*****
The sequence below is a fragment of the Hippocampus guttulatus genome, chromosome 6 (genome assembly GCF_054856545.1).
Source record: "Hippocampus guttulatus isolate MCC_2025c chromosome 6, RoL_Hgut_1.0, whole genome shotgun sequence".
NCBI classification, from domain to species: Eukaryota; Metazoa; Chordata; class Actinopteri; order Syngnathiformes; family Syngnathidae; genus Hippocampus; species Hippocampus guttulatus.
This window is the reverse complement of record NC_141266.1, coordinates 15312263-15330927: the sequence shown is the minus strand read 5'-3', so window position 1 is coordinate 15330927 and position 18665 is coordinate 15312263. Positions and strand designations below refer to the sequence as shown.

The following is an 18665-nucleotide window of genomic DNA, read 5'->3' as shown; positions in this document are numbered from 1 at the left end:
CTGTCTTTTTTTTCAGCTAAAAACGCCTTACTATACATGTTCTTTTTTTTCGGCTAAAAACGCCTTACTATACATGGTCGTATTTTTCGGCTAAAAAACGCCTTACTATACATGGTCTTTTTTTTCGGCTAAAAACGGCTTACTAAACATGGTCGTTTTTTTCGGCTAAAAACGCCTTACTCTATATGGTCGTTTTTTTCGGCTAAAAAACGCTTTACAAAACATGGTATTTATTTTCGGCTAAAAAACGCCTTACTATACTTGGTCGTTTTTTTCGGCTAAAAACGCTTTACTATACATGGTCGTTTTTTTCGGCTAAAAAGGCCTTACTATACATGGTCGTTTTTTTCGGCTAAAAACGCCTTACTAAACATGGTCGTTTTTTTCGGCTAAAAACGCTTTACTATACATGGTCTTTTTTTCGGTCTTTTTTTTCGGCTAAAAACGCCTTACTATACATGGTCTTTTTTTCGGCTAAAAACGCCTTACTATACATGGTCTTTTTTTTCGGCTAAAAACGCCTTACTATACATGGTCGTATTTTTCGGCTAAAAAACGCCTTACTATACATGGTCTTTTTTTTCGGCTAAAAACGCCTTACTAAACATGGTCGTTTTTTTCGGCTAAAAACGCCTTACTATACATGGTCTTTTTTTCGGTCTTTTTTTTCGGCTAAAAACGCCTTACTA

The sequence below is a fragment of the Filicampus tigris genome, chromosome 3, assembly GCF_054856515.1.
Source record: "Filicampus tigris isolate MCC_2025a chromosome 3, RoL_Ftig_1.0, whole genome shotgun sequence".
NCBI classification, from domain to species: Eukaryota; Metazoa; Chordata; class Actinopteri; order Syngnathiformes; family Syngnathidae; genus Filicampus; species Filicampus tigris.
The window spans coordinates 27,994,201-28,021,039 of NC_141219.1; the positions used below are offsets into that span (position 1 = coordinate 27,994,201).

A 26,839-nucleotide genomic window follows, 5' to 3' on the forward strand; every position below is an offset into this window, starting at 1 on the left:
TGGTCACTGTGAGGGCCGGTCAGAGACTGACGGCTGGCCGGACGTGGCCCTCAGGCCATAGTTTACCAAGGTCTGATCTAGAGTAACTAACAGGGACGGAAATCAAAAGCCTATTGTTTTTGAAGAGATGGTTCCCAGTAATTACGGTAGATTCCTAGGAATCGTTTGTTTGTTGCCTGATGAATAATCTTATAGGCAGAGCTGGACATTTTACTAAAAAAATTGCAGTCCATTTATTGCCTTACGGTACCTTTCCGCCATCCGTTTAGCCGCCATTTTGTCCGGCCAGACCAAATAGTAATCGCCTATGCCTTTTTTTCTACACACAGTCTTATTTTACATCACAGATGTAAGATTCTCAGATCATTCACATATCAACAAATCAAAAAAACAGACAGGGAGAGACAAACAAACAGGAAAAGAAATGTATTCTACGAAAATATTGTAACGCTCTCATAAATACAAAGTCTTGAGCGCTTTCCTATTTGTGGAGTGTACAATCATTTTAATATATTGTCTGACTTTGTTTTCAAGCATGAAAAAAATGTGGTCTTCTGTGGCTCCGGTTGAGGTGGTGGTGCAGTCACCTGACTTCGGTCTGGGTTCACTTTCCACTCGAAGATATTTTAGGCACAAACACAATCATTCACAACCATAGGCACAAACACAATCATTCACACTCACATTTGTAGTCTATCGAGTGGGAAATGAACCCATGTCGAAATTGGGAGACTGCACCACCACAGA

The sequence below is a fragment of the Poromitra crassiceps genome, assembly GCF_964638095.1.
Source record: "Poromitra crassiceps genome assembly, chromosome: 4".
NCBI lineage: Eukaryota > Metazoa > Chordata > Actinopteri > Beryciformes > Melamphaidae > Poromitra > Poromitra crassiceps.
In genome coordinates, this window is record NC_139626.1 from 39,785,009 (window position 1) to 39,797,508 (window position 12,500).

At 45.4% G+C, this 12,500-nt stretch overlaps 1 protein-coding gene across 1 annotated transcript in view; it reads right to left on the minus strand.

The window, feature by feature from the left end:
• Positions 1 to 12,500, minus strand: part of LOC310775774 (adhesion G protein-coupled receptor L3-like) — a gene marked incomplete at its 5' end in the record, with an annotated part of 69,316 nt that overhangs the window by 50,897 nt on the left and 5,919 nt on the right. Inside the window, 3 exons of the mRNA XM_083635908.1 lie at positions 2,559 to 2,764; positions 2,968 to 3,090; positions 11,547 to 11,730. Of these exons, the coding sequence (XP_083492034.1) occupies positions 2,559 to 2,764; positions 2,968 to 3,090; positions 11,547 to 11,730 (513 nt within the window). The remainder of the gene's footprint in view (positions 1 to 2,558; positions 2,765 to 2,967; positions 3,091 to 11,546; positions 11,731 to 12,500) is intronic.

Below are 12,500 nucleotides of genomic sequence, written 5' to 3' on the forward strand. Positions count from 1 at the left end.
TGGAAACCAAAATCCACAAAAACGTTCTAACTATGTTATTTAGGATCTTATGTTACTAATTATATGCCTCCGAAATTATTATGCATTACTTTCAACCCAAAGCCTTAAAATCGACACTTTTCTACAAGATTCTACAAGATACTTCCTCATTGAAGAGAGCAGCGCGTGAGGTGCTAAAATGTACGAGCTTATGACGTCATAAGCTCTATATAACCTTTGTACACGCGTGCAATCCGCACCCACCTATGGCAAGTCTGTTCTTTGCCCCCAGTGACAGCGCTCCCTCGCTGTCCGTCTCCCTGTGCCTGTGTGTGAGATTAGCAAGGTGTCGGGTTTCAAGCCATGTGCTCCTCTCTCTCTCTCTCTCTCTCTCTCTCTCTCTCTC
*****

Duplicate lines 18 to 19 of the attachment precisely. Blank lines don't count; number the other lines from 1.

The window, feature by feature from the left end:
• Positions 1 to 12,500, minus strand: part of LOC310775774 (adhesion G protein-coupled receptor L3-like) — a gene marked incomplete at its 5' end in the record, with an annotated part of 69,316 nt that overhangs the window by 50,897 nt on the left and 5,919 nt on the right. Inside the window, 3 exons of the mRNA XM_083635908.1 lie at positions 2,559 to 2,764; positions 2,968 to 3,090; positions 11,547 to 11,730. Of these exons, the coding sequence (XP_083492034.1) occupies positions 2,559 to 2,764; positions 2,968 to 3,090; positions 11,547 to 11,730 (513 nt within the window). The remainder of the gene's footprint in view (positions 1 to 2,558; positions 2,765 to 2,967; positions 3,091 to 11,546; positions 11,731 to 12,500) is intronic.